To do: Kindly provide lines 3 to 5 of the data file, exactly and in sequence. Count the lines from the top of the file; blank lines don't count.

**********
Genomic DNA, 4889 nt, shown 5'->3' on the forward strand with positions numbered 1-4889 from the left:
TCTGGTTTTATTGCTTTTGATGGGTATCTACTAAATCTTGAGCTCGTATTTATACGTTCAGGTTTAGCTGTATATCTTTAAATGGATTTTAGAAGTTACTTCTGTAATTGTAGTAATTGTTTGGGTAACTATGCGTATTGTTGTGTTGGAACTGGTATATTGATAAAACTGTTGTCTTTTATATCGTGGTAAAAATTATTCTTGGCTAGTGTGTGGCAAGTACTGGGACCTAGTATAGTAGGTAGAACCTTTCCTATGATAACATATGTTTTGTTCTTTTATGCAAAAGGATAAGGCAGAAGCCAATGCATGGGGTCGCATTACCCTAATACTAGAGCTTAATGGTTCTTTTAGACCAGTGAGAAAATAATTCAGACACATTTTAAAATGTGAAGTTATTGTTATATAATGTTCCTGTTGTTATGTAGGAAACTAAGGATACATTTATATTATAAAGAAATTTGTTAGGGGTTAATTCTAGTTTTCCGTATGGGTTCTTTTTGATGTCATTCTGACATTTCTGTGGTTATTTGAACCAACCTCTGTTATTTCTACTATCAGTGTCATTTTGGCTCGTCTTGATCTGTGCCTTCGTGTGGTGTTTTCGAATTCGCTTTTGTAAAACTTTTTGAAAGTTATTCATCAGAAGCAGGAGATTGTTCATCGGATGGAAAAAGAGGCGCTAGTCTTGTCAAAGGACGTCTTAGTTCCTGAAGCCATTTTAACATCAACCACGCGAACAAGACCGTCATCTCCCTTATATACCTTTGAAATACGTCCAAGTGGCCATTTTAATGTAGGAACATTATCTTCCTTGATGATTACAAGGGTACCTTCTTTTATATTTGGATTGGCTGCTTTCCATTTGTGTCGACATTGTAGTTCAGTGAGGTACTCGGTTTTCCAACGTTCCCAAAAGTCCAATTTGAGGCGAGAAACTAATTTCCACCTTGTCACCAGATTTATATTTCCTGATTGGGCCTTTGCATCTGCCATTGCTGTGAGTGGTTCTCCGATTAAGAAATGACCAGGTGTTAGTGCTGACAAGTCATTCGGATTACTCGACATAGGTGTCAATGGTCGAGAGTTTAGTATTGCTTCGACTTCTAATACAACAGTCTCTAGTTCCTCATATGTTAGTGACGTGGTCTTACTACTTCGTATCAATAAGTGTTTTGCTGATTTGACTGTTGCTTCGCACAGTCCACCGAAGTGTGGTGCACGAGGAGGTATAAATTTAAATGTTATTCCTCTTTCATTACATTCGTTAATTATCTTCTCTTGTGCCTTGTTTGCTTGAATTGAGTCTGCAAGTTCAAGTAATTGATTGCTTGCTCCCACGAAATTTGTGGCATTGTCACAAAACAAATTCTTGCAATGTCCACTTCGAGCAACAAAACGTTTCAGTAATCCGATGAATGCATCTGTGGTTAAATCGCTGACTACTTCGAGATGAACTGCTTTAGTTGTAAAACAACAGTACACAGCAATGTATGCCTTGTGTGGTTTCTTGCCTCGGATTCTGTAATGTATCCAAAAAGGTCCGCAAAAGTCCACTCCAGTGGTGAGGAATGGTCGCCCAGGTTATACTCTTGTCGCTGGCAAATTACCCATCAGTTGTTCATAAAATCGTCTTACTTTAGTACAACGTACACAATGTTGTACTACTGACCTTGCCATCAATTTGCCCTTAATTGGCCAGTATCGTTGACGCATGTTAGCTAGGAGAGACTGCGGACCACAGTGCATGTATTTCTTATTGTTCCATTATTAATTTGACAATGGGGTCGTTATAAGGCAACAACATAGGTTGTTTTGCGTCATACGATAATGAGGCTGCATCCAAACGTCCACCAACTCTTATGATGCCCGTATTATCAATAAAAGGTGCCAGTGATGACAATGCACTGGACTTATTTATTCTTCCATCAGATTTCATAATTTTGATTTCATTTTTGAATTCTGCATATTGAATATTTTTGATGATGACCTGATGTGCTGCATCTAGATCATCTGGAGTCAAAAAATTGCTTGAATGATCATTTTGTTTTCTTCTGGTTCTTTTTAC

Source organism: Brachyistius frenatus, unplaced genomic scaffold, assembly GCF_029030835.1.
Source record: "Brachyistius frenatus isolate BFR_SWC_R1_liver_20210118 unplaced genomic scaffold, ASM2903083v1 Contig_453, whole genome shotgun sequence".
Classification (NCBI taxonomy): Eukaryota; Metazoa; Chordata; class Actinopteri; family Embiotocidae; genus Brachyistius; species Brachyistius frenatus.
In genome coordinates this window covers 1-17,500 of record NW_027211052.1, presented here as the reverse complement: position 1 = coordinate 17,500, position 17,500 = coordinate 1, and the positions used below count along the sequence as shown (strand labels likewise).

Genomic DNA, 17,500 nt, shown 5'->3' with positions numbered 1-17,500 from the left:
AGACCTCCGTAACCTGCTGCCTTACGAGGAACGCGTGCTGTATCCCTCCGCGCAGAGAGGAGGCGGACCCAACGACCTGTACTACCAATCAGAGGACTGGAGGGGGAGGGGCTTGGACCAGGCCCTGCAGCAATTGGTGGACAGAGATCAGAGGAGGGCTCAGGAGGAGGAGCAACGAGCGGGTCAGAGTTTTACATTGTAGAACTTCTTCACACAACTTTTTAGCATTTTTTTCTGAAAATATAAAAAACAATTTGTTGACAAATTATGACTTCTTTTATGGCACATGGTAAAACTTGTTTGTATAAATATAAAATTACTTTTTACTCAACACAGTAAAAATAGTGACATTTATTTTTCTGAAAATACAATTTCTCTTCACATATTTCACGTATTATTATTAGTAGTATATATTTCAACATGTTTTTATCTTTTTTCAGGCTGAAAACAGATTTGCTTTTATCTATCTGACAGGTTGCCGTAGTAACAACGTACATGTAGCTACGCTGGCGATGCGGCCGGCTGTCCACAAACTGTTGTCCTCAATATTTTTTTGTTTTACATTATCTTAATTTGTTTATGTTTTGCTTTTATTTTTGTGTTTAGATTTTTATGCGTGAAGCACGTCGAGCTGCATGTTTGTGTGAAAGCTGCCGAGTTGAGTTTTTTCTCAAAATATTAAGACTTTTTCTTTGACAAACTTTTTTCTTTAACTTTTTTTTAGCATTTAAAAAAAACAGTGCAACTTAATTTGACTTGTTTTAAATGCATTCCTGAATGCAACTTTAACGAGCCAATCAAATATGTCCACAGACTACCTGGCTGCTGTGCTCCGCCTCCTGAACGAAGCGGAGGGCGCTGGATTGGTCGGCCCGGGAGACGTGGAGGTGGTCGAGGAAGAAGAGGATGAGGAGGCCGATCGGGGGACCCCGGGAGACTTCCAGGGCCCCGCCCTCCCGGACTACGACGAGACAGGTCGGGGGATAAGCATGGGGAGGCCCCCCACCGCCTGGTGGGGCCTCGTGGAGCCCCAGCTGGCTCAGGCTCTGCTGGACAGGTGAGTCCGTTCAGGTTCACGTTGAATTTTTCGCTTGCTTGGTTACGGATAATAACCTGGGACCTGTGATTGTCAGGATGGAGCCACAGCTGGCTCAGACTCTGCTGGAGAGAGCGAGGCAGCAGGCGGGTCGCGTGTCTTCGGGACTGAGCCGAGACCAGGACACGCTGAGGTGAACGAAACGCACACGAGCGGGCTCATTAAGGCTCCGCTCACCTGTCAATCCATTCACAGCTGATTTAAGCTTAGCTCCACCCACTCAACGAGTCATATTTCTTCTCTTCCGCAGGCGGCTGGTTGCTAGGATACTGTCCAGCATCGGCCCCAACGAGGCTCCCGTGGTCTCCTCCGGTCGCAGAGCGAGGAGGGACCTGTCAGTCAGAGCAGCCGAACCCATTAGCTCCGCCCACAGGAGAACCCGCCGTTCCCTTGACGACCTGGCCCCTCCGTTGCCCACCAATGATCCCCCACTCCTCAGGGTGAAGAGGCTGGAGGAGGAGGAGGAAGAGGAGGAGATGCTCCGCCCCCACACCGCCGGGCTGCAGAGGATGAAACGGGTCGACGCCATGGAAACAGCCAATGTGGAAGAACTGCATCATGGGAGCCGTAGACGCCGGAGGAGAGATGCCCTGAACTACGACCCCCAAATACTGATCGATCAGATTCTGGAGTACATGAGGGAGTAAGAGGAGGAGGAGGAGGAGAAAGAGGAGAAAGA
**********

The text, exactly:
Source organism: Brachyistius frenatus, unplaced genomic scaffold, assembly GCF_029030835.1.
Source record: "Brachyistius frenatus isolate BFR_SWC_R1_liver_20210118 unplaced genomic scaffold, ASM2903083v1 Contig_453, whole genome shotgun sequence".
Classification (NCBI taxonomy): Eukaryota; Metazoa; Chordata; class Actinopteri; family Embiotocidae; genus Brachyistius; species Brachyistius frenatus.